The North Carolina Insurance Department has taken over a group of companies owned by Greg Lindberg, a wealthy political donor who is facing federal charges that he conspired to bribe the state insurance commissioner.
A court order on Thursday directed the department to take control of four life insurance companies, which Lindberg acquired in recent years and then operated as Global Bankers Insurance Group.
Lindberg, former N.C. Republican Party Chairman Robin Hayes and two of Lindberg’s associates are accused of trying to bribe state insurance commissioner Mike Causey with $2 million in campaign contributions.
The four allegedly tried to get Causey to take actions favorable to one of Lindberg’s companies — including the removal of an insurance department employee responsible for regulating that firm.
Lindberg, the state’s largest political donor, has contributed millions of dollars — money that has supported politicians on both sides of the aisle.
Causey, a Republican who was elected in November 2016, began cooperating with the federal probe in 2018. He acknowledged the existence of recorded conversations between him, Lindberg and the other three men who were indicted in April.
Causey said his involvement with Lindberg began in 2017 when the insurance department was conducting a routine financial examination of one of Lindberg’s companies. Ensuring financial solvency of insurance companies is one of the department’s chief responsibilities.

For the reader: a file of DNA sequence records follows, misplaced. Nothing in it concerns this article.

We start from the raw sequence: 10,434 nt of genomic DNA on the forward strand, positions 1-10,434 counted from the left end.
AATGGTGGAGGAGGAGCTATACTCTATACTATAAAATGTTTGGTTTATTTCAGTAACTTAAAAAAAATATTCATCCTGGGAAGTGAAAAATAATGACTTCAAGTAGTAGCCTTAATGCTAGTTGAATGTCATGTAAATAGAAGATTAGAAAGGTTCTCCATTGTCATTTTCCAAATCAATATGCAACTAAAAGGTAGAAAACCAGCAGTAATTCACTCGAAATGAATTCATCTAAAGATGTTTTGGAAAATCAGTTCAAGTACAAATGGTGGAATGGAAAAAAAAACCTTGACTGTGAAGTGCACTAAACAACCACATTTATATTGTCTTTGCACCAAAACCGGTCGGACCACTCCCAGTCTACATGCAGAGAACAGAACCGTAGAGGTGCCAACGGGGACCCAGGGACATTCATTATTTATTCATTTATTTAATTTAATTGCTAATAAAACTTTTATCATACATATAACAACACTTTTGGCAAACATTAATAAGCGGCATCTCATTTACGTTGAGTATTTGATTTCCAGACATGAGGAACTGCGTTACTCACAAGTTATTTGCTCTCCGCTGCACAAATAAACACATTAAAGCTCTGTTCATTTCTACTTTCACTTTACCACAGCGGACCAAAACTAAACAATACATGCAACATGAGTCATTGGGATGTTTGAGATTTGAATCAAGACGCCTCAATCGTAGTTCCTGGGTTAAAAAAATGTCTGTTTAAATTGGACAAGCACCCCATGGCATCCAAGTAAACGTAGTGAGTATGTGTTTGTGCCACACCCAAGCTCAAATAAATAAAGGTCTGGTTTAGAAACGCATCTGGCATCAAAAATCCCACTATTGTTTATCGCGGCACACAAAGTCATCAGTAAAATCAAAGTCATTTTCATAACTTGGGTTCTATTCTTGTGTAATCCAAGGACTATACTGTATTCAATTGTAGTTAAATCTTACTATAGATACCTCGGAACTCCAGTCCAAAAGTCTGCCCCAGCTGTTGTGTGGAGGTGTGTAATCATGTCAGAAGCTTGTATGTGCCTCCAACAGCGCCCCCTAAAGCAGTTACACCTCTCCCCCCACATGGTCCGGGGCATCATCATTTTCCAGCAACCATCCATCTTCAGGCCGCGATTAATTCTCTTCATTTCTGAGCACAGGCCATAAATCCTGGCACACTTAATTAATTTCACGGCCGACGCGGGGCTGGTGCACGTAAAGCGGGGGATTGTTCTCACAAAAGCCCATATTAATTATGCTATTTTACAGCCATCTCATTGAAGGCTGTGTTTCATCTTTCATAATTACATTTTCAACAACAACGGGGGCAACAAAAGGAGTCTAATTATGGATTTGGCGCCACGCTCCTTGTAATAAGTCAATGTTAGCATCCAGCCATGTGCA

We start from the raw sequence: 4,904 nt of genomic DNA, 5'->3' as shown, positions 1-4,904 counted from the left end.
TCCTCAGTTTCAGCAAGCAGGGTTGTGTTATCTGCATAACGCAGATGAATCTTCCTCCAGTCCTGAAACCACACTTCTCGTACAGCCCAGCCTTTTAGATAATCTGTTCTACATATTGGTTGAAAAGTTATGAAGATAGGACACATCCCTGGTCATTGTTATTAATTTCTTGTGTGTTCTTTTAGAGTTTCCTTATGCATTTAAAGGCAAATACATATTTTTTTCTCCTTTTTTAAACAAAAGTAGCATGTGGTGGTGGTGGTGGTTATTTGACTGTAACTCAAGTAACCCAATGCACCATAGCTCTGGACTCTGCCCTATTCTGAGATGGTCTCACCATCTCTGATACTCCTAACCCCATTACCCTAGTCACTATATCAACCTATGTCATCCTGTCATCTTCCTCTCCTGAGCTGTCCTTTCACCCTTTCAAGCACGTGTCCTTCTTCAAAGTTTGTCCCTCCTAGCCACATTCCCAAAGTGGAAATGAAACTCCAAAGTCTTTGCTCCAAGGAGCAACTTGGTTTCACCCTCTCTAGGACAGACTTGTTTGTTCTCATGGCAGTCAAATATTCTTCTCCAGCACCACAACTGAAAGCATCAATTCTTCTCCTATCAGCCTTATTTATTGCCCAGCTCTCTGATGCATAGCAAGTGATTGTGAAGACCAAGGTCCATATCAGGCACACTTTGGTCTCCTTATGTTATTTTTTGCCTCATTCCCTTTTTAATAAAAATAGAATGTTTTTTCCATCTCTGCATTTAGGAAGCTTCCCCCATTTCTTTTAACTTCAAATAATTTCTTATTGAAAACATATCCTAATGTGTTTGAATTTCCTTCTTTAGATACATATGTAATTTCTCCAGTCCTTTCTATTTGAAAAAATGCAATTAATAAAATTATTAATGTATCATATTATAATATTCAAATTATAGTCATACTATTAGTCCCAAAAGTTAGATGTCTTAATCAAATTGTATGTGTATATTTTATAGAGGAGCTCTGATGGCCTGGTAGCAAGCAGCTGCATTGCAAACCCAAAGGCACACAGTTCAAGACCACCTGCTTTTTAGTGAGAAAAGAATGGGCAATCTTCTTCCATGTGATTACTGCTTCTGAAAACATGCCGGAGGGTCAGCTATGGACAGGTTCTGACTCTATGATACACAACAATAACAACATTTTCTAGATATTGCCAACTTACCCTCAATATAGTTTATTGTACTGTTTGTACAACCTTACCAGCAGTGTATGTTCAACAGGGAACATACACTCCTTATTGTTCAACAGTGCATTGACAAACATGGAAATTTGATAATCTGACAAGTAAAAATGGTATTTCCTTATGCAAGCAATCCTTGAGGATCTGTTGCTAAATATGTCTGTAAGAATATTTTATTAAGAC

Causey previously told the Observer that department officials began to question the practices and financial health of Lindberg’s companies.
For example, he said, a standard guideline in the industry is for no more than 10 percent of an insurance company’s money to be invested in affiliated companies. But under former commissioner Wayne Goodwin, the insurance department loosened the rules, allowing a larger percentage — close to 40 percent — to be invested in affiliated companies, Causey said.
In a court petition filed Thursday, Causey stated that “based upon the current investment structure,” transactions among affiliates, subsidiaries and “controlling persons” had raised concerns about whether Lindberg’s companies had sufficient liquidity to meet outstanding obligations.
In an interview with The Wall Street Journal, Causey said Thursday’s ruling will allow the insurance department to sell Lindberg’s companies to other firms “and make them viable companies once again.”
Lindberg donated at least $9,500 to Goodwin in 2016, according to state records.
In a statement issued Thursday, an attorney for Lindberg said that he and the directors of his companies “consented to an orderly rehabilitation process.”
“This consensual rehabilitation process is in conjunction with an agreed-upon plan to reduce the percentage of these insurance companies’ investments where Mr. Lindberg maintains an economic interest,” said the attorney, Aaron Tobin.
Lindberg, Hayes and the other two defendants have all pleaded not guilty to the federal criminal charges.
Hayes, a former congressman, is accused of trying to funnel bribe money to Causey’s re-election campaign. Hayes is also charged with three counts of making false statements to the FBI.